Image 1 of 1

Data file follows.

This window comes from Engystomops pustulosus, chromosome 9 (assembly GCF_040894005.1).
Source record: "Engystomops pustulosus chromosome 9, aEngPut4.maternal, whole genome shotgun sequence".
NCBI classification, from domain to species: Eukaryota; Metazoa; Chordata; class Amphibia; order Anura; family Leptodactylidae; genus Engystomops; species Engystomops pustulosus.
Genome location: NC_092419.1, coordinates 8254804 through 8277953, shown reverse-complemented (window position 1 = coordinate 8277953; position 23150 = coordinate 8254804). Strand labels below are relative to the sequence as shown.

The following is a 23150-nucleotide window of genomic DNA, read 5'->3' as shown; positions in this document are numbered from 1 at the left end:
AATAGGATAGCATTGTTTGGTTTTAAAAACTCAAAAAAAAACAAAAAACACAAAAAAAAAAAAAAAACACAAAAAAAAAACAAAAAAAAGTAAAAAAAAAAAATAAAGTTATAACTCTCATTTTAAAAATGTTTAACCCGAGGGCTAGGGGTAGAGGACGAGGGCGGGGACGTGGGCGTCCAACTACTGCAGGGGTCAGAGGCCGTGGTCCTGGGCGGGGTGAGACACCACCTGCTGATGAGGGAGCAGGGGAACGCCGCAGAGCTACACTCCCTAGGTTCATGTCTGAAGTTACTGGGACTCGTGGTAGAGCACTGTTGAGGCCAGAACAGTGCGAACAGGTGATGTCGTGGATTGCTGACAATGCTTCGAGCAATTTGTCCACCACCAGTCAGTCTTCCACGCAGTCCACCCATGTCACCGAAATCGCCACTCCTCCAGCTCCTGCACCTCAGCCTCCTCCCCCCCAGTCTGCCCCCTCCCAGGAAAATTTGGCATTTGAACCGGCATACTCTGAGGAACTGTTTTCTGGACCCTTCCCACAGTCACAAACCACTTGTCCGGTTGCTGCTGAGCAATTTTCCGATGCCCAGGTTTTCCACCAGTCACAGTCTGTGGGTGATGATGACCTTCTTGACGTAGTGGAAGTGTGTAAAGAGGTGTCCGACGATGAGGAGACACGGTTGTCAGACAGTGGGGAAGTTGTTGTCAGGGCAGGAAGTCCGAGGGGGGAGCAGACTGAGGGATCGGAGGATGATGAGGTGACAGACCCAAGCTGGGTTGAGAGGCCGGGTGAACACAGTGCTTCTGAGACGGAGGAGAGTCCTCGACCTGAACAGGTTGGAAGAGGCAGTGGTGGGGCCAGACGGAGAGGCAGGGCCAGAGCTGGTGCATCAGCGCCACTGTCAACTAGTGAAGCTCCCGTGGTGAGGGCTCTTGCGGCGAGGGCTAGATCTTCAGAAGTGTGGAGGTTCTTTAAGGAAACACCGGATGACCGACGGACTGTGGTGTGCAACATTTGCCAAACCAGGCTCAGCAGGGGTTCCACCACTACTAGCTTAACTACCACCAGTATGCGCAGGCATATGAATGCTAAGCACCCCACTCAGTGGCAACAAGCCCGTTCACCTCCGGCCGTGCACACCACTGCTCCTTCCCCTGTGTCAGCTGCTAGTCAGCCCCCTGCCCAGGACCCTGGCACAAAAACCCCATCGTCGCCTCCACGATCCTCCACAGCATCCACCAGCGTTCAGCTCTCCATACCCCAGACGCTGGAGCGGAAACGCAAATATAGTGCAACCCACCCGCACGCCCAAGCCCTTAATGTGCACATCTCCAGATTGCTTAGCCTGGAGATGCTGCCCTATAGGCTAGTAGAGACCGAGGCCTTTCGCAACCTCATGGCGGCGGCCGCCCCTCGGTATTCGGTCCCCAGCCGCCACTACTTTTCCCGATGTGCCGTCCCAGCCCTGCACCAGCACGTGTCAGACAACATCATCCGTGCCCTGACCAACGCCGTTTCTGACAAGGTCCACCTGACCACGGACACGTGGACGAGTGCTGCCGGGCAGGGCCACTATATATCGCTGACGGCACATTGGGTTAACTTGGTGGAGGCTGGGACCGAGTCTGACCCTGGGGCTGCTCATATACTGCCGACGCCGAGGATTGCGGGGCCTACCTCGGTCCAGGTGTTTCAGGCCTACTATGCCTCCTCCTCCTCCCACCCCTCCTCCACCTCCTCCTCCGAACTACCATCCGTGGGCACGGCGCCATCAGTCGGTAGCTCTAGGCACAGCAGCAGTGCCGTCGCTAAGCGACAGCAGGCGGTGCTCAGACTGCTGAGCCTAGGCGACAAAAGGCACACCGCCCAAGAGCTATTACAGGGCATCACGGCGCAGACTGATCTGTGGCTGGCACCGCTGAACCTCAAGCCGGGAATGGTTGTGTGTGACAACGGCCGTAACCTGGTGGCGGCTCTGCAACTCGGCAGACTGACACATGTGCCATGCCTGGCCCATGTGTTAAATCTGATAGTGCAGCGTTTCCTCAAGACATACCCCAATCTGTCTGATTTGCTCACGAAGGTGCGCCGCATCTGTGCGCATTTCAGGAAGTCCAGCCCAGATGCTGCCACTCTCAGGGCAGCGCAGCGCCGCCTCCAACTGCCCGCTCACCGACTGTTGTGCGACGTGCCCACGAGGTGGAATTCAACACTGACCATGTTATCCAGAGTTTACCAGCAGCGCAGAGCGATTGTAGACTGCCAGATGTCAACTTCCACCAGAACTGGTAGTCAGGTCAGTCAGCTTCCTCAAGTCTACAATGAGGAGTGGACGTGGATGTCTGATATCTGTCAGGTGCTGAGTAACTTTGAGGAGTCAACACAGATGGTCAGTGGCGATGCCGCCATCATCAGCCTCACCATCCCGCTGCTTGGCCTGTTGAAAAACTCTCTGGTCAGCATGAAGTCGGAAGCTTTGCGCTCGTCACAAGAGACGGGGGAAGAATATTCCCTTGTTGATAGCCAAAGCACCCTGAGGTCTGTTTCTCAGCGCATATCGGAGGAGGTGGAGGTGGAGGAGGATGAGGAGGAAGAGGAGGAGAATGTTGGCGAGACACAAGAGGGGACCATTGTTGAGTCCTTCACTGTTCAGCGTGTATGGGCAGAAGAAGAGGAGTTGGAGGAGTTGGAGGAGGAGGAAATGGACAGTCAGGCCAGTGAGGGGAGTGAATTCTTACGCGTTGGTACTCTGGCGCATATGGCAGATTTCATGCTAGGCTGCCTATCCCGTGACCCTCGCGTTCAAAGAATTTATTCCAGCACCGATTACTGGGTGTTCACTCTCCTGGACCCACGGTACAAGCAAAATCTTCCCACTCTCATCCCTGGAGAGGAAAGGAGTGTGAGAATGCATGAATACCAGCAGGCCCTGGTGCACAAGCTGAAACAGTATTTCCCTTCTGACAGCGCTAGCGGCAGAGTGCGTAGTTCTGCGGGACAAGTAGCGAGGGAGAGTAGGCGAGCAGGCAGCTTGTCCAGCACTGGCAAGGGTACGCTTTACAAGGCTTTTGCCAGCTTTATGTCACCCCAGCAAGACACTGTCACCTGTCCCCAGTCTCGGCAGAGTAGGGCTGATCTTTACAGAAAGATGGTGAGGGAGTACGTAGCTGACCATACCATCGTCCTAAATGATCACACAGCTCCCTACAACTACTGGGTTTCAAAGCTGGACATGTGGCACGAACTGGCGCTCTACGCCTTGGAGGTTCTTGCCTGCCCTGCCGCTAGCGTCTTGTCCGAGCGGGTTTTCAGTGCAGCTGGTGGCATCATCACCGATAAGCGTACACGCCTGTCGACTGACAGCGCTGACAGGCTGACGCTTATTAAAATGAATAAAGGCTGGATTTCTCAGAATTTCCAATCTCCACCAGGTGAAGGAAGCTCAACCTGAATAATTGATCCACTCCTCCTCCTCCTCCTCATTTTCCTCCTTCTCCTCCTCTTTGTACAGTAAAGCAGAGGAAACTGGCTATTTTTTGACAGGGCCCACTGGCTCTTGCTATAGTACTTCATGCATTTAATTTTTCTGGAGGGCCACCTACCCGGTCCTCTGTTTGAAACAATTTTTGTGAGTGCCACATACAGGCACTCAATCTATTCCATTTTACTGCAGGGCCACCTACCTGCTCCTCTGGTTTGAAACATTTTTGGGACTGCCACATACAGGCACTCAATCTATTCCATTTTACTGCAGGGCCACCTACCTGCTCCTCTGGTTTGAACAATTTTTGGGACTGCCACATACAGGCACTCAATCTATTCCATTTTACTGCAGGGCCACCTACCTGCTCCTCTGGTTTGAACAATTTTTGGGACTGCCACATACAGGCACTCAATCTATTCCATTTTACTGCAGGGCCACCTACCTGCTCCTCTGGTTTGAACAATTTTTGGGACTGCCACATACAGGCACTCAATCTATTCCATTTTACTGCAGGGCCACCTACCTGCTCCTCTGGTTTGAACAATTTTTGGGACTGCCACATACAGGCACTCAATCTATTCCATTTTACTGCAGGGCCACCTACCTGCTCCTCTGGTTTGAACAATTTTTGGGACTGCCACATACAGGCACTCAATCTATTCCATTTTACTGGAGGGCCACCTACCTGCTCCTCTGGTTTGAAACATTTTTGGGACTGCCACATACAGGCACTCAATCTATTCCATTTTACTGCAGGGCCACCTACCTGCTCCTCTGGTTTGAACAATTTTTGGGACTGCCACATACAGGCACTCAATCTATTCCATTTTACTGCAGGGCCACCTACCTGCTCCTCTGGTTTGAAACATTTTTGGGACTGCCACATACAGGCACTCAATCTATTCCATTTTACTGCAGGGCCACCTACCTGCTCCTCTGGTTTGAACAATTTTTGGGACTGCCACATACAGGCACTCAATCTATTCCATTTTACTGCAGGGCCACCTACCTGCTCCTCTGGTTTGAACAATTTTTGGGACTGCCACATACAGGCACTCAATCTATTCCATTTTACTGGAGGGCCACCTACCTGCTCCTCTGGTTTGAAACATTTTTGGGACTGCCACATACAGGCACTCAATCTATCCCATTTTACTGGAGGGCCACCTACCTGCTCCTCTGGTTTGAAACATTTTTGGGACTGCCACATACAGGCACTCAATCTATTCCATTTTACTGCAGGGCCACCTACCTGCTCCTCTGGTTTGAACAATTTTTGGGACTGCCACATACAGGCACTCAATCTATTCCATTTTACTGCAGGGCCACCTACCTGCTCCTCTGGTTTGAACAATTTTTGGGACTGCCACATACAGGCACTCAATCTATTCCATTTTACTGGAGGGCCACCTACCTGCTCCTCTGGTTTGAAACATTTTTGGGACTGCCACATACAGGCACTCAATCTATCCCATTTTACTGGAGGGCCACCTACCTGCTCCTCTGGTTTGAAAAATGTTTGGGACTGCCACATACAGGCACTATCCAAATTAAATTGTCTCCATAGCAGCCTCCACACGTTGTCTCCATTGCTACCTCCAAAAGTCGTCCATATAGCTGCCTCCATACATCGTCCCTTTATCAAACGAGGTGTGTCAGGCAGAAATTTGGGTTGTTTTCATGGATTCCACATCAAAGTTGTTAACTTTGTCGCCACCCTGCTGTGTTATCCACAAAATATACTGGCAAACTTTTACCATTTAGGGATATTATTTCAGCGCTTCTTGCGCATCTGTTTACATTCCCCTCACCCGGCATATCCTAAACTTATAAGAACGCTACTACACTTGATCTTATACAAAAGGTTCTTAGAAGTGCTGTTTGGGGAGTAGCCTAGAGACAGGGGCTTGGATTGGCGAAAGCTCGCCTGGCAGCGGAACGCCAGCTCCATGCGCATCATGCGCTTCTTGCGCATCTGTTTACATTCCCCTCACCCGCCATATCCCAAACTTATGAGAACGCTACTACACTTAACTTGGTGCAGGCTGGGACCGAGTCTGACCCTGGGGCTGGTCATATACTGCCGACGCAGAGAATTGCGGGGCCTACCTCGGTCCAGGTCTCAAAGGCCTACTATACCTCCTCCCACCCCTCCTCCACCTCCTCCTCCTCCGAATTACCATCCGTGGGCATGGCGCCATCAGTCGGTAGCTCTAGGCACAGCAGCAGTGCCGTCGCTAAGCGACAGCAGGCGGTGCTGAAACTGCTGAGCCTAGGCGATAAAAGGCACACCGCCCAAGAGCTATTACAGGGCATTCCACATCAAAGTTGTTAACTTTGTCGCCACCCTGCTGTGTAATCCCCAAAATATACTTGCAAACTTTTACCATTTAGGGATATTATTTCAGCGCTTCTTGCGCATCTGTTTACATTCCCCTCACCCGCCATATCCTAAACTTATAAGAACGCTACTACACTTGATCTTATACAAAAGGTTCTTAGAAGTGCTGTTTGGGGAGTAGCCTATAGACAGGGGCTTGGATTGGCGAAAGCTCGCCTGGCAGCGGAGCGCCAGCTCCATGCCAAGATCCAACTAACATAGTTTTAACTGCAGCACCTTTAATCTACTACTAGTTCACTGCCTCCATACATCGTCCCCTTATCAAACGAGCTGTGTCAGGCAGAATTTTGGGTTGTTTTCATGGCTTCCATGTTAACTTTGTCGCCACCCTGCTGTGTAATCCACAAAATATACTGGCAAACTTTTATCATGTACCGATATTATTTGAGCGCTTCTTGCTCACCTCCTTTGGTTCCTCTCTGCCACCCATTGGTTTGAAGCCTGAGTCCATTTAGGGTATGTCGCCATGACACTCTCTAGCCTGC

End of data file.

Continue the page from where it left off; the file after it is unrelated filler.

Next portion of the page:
Due to its location, Svalbard is home to many northernmost things (university, blues festival, museum, hospital, atm). And the tiny soviet-era settlement of Barentsburg - one of the four in Svalbard - is home to the world's northernmost Orthodox Church and Russian consulate. The small wooden church in the picture was built following the Operafjellet plane crash in 1996, in which all 141 passengers perished. All of them employees of Arktik Ugol, the coal-mining company operating in Barentsburg. The history of this very small outpost in the middle of the High Arctic is closely linked to the Cold War. Despite never making a profit in many decades when the Soviet Union still existed, Barentsburg continues to operate today, also at a loss, as it continues to be of strategic importance to modern Russia. One may wonder how the USSR and Norway could coexist on the same territory. The explanation lies in the Svalbard Treaty. This international agreement signed in 1920 gives all signatory countries equal rights of entry and access to its natural resources. These rights exist today and, as long as Russia continues to extract coal from Svalbard, Barentsburg will live on. The Cold War era sign below the multicolored building hosting Arktik Ugol's employees states: "Our goal: communism".